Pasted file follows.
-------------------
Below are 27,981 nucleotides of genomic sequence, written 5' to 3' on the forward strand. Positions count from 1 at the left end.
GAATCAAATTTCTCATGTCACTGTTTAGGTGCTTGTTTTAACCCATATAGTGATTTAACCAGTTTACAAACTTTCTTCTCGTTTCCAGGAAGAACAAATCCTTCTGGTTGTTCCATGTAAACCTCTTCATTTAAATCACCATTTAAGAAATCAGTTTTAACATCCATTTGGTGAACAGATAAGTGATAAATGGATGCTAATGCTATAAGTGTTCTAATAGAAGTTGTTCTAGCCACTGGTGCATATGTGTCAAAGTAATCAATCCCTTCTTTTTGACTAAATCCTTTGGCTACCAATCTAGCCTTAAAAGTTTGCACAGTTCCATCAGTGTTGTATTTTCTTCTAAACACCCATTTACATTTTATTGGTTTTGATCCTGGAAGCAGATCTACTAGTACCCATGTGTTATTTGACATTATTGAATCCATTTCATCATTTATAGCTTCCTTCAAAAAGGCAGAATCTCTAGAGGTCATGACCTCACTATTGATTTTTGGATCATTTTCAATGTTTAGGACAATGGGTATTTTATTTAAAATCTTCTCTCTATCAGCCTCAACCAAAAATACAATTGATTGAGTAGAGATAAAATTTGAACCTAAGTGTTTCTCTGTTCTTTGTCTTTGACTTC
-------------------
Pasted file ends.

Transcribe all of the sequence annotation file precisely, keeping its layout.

Below are 27,981 nucleotides of genomic sequence, written 5' to 3' on the forward strand. Positions count from 1 at the left end.
GAATCAAATTTCTCATGTCACTGTTTAGGTGCTTGTTTTAACCCATATAGTGATTTAACCAGTTTACAAACTTTCTTCTCGTTTCCAGGAAGAACAAATCCTTCTGGTTGTTCCATGTAAACCTCTTCATTTAAATCACCATTTAAGAAATCAGTTTTAACATCCATTTGGTGAACAGATAAGTGATAAATGGATGCTAATGCTATAAGTGTTCTAATAGAAGTTGTTCTAGCCACTGGTGCATATGTGTCAAAGTAATCAATCCCTTCTTTTTGACTAAATCCTTTGGCTACCAATCTAGCCTTAAAAGTTTGCACAGTTCCATCAGTGTTGTATTTTCTTCTAAACACCCATTTACATTTTATTGGTTTTGATCCTGGAAGCAGATCTACTAGTACCCATGTGTTATTTGACATTATTGAATCCATTTCATCATTTATAGCTTCCTTCAAAAAGGCAGAATCTCTAGAGGTCATGACCTCACTATTGATTTTTGGATCATTTTCAATGTTTAGGACAATGGGTATTTTATTTAAAATCTTCTCTCTATCAGCCTCAACCAAAAATACAATTGATTGAGTAGAGATAAAATTTGAACCTAAGTGTTTCTCTGTTCTTTGTCTTTGACTTC